Photo: Vaccine Against Alcoholism Developed in Chile
If tests on humans are successful, one jab a month would keep patients away from the toxic sauce known as alcohol.
Chilean scientists derived the vaccine from a genetic mutation present in 20% of the Asian population; those with the mutation in their genes reacted so violently to alcohol, that it inhibits addiction, according to Juan Asenjo head of the project. The Chilean scientists in essence tried to replicate that gene in a vaccine.
The vaccine is expected to augment dizziness, nausea and other adverse effects of alcohol, “With the vaccine, the desire to drink is going to be minimal, due to the sharpness of the effects” said the physician.
The concept has already been successfully tested on rats, and proved to be more effective than patches and pills used currently to control urges in alcoholic patients because it does not depend on the patient’s will to take the medication, and has far less side effects.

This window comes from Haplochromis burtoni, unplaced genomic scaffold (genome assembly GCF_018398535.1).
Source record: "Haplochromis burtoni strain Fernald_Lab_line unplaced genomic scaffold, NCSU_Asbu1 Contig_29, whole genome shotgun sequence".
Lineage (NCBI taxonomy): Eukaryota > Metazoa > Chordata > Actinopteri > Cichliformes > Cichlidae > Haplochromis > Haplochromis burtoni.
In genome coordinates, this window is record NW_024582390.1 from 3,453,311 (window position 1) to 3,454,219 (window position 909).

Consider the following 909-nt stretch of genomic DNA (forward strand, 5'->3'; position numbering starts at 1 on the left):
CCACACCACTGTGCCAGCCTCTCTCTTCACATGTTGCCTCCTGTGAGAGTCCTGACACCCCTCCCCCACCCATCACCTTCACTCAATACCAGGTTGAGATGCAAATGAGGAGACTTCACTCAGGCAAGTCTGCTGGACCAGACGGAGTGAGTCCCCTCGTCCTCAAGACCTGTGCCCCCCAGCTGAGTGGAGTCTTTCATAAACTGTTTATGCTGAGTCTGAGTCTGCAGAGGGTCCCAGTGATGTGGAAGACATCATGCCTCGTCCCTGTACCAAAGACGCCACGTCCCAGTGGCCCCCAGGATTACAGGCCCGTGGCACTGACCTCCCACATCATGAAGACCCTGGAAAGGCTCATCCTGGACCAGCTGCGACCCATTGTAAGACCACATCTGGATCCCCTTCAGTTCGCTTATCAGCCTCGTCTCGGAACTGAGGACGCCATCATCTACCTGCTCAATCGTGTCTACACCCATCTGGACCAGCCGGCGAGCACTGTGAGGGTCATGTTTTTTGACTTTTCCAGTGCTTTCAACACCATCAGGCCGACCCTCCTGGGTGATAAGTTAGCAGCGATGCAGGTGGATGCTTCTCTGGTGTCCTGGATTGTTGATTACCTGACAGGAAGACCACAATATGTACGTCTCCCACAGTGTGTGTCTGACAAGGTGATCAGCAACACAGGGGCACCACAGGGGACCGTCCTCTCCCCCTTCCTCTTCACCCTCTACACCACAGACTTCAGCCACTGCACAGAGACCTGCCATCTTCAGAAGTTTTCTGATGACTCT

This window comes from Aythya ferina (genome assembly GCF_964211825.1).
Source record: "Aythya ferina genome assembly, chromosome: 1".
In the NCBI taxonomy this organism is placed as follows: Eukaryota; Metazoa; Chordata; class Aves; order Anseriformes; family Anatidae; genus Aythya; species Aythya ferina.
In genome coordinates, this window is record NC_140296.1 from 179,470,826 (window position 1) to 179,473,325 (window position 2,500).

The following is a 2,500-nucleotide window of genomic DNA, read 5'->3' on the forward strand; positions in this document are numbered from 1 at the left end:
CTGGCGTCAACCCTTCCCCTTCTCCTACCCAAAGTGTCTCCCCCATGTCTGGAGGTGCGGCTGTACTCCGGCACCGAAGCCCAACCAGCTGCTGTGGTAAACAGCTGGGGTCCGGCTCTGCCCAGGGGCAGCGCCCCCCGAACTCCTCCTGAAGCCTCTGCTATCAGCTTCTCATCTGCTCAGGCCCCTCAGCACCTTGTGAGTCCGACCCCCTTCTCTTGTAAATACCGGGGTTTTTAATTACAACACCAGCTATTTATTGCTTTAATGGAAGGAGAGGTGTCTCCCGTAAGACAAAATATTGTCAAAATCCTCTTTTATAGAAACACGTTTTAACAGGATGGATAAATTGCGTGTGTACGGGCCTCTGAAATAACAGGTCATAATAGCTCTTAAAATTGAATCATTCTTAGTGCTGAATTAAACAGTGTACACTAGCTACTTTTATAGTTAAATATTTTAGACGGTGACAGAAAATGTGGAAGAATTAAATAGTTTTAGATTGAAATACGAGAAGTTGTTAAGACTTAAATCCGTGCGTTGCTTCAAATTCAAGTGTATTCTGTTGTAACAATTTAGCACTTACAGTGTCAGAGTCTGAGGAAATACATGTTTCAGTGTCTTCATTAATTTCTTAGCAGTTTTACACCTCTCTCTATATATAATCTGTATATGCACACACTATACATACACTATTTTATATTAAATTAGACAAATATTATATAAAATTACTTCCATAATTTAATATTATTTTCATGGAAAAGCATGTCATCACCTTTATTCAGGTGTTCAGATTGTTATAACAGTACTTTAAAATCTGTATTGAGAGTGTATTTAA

The team expects to be testing the vaccine on humans in early 2012.
Alcohol is estimated to cause 200 deaths a day in the U.S. For every 10 drinkers, one becomes an alcoholic or problem drinker, and out of 10 alcoholics, one became addicted the first time they got drunk.